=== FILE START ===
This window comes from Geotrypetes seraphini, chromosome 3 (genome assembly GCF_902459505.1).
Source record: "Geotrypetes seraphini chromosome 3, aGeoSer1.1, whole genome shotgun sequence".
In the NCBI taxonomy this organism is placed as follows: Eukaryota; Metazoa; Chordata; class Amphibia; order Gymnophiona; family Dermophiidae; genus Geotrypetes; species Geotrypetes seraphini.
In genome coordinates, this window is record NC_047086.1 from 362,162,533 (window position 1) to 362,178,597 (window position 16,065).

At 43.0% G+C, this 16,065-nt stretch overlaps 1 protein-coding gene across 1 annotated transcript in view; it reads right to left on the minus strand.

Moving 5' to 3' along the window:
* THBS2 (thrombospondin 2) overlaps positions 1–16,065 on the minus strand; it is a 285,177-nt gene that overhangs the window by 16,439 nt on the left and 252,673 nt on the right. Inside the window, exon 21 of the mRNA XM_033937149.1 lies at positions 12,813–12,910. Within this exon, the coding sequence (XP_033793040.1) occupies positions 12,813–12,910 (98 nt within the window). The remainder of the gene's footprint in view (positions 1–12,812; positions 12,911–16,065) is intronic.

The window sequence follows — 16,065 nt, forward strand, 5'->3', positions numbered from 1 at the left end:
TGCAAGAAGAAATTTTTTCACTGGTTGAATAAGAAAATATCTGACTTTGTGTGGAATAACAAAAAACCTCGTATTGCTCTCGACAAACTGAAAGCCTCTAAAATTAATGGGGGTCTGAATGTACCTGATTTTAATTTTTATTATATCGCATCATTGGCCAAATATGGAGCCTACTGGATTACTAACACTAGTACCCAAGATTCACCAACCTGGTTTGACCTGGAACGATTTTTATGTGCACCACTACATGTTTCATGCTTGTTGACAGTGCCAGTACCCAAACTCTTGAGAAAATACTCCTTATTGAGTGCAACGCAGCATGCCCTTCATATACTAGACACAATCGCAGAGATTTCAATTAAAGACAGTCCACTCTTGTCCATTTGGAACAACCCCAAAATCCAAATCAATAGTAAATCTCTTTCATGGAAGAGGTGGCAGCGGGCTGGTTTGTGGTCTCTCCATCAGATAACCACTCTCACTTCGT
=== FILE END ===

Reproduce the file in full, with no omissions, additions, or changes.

This window comes from Geotrypetes seraphini, chromosome 3 (genome assembly GCF_902459505.1).
Source record: "Geotrypetes seraphini chromosome 3, aGeoSer1.1, whole genome shotgun sequence".
In the NCBI taxonomy this organism is placed as follows: Eukaryota; Metazoa; Chordata; class Amphibia; order Gymnophiona; family Dermophiidae; genus Geotrypetes; species Geotrypetes seraphini.
In genome coordinates, this window is record NC_047086.1 from 362,162,533 (window position 1) to 362,178,597 (window position 16,065).

At 43.0% G+C, this 16,065-nt stretch overlaps 1 protein-coding gene across 1 annotated transcript in view; it reads right to left on the minus strand.

Moving 5' to 3' along the window:
* THBS2 (thrombospondin 2) overlaps positions 1–16,065 on the minus strand; it is a 285,177-nt gene that overhangs the window by 16,439 nt on the left and 252,673 nt on the right. Inside the window, exon 21 of the mRNA XM_033937149.1 lies at positions 12,813–12,910. Within this exon, the coding sequence (XP_033793040.1) occupies positions 12,813–12,910 (98 nt within the window). The remainder of the gene's footprint in view (positions 1–12,812; positions 12,911–16,065) is intronic.

The window sequence follows — 16,065 nt, forward strand, 5'->3', positions numbered from 1 at the left end:
TGCAAGAAGAAATTTTTTCACTGGTTGAATAAGAAAATATCTGACTTTGTGTGGAATAACAAAAAACCTCGTATTGCTCTCGACAAACTGAAAGCCTCTAAAATTAATGGGGGTCTGAATGTACCTGATTTTAATTTTTATTATATCGCATCATTGGCCAAATATGGAGCCTACTGGATTACTAACACTAGTACCCAAGATTCACCAACCTGGTTTGACCTGGAACGATTTTTATGTGCACCACTACATGTTTCATGCTTGTTGACAGTGCCAGTACCCAAACTCTTGAGAAAATACTCCTTATTGAGTGCAACGCAGCATGCCCTTCATATACTAGACACAATCGCAGAGATTTCAATTAAAGACAGTCCACTCTTGTCCATTTGGAACAACCCCAAAATCCAAATCAATAGTAAATCTCTTTCATGGAAGAGGTGGCAGCGGGCTGGTTTGTGGTCTCTCCATCAGATAACCACTCTCACTTCGT